Tuesday, May 10, 2011
The Fascinating Migration Pattern of the Rufous Hummingbird
Posted by Robert Mortensen
Last week, I had my first-of-year (foy) hummingbird. My son Kyle, spotted it before me, perched in a tree near the hummingbird feeder. I got to look at it for a minute through binoculars when it flew to the feeder, took a sip and then speed off. It was a female. Having seen Rufous Hummingbirds in May in Idaho, I thought nothing of the sighting until entering it into eBird and it set off the trigger to confirm my sighting. As it turns out, Rufous Hummingbirds in Utah in Spring are not regulars. This struck me as odd, so I began to explore the eBird sightings maps and a whole new world of understanding appeared before my very eyes. Everything about this hummingbird migration is odd! It migrates so dramatically different than other birds. The series of animated maps below may help answer some questions, but it sure raises a heck of a lot of other questions too. You've just gotta check this out...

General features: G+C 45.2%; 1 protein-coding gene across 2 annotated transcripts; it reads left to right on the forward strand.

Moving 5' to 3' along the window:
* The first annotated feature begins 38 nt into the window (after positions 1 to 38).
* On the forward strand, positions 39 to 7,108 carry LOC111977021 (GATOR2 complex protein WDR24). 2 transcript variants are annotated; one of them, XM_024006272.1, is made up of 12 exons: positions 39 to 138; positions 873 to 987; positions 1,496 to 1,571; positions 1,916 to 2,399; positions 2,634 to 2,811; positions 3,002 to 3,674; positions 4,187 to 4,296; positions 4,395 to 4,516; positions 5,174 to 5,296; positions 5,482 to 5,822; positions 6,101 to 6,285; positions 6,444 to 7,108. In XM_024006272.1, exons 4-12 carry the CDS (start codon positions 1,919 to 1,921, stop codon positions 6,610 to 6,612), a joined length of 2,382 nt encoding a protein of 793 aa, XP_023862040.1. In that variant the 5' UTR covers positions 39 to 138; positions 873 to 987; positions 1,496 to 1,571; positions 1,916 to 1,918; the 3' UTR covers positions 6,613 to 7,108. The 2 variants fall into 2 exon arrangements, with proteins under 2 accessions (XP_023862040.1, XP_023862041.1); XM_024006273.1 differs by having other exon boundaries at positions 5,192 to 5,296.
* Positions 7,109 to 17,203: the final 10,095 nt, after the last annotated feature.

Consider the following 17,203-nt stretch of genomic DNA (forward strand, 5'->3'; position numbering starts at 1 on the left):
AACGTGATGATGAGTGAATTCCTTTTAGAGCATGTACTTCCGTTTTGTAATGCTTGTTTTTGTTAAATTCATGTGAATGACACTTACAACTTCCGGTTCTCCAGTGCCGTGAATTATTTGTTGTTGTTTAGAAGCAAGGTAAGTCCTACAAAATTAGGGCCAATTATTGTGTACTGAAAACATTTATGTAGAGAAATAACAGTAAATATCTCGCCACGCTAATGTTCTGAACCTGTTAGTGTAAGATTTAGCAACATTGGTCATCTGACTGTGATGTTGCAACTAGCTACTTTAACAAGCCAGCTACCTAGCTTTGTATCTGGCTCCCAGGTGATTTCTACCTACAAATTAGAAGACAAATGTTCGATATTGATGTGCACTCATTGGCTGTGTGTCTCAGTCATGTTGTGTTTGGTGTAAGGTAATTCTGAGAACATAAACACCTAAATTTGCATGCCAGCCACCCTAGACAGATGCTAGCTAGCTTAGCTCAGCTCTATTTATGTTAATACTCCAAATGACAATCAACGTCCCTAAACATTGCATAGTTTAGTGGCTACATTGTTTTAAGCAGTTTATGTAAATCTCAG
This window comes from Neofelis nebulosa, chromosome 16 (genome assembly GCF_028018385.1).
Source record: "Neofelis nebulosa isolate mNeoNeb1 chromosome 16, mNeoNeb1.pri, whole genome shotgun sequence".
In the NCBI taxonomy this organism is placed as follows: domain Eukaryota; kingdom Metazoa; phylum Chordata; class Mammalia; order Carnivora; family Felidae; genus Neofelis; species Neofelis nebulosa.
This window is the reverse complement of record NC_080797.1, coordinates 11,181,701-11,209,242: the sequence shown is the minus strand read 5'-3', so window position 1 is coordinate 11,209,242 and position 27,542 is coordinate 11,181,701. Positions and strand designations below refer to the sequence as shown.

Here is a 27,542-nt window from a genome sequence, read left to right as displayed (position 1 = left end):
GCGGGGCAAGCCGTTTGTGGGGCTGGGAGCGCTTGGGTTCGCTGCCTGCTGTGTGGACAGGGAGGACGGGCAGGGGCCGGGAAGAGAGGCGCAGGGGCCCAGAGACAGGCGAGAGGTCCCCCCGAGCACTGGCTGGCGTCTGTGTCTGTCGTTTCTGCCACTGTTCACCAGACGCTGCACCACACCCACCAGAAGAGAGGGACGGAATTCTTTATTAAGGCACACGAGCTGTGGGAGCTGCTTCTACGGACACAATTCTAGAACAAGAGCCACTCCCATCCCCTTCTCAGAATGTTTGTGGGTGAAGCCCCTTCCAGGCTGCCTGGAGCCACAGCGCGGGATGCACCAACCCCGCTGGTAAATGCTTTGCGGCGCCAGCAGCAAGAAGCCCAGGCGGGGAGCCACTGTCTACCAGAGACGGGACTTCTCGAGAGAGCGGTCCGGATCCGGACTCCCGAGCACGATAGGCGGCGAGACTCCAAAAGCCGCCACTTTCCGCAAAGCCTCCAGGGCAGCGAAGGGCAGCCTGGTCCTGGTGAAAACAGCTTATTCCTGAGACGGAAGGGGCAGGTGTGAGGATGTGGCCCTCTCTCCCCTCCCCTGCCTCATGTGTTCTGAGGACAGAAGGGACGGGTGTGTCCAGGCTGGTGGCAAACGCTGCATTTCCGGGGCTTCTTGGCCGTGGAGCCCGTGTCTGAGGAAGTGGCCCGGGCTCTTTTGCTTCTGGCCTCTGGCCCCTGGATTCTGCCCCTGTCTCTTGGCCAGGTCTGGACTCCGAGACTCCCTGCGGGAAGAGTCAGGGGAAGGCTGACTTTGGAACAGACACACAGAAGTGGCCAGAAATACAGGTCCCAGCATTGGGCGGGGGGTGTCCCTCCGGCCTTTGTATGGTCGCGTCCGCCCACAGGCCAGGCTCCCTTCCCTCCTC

What other patterns can you see when you look at these maps? Please feel free to share your thoughts in the comments section.
If you are wondering how to make the animated maps, I use Picasion.com